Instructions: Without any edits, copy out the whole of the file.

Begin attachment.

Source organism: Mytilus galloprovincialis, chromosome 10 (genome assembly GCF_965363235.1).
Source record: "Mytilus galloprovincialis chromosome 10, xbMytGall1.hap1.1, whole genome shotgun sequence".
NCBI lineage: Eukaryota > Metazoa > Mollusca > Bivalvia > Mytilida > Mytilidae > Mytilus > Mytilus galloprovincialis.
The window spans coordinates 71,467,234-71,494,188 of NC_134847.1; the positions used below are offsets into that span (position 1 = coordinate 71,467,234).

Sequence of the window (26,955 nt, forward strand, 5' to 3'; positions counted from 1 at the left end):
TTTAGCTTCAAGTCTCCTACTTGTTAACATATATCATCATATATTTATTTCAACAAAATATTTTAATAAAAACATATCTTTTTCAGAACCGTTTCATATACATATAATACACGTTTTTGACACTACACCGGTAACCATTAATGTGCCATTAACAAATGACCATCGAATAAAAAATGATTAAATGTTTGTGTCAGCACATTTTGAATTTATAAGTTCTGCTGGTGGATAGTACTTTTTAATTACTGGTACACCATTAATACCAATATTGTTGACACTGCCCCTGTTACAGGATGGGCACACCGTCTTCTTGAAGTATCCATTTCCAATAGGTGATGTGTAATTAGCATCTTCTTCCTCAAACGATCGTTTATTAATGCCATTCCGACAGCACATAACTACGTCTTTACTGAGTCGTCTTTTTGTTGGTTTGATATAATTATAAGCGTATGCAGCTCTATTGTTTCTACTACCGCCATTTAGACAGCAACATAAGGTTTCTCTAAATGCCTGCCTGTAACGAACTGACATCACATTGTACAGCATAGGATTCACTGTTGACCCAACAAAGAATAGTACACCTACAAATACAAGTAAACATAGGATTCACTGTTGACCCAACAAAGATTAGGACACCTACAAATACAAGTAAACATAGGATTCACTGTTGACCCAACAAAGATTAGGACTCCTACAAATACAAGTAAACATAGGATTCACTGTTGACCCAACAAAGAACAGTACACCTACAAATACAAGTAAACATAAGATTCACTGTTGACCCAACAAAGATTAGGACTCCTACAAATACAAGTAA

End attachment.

Source organism: Mytilus galloprovincialis, chromosome 10 (genome assembly GCF_965363235.1).
Source record: "Mytilus galloprovincialis chromosome 10, xbMytGall1.hap1.1, whole genome shotgun sequence".
NCBI lineage: Eukaryota > Metazoa > Mollusca > Bivalvia > Mytilida > Mytilidae > Mytilus > Mytilus galloprovincialis.
The window spans coordinates 71,467,234-71,494,188 of NC_134847.1; the positions used below are offsets into that span (position 1 = coordinate 71,467,234).

Sequence of the window (26,955 nt, forward strand, 5' to 3'; positions counted from 1 at the left end):
TTTAGCTTCAAGTCTCCTACTTGTTAACATATATCATCATATATTTATTTCAACAAAATATTTTAATAAAAACATATCTTTTTCAGAACCGTTTCATATACATATAATACACGTTTTTGACACTACACCGGTAACCATTAATGTGCCATTAACAAATGACCATCGAATAAAAAATGATTAAATGTTTGTGTCAGCACATTTTGAATTTATAAGTTCTGCTGGTGGATAGTACTTTTTAATTACTGGTACACCATTAATACCAATATTGTTGACACTGCCCCTGTTACAGGATGGGCACACCGTCTTCTTGAAGTATCCATTTCCAATAGGTGATGTGTAATTAGCATCTTCTTCCTCAAACGATCGTTTATTAATGCCATTCCGACAGCACATAACTACGTCTTTACTGAGTCGTCTTTTTGTTGGTTTGATATAATTATAAGCGTATGCAGCTCTATTGTTTCTACTACCGCCATTTAGACAGCAACATAAGGTTTCTCTAAATGCCTGCCTGTAACGAACTGACATCACATTGTACAGCATAGGATTCACTGTTGACCCAACAAAGAATAGTACACCTACAAATACAAGTAAACATAGGATTCACTGTTGACCCAACAAAGATTAGGACACCTACAAATACAAGTAAACATAGGATTCACTGTTGACCCAACAAAGATTAGGACTCCTACAAATACAAGTAAACATAGGATTCACTGTTGACCCAACAAAGAACAGTACACCTACAAATACAAGTAAACATAAGATTCACTGTTGACCCAACAAAGATTAGGACTCCTACAAATACAAGTAA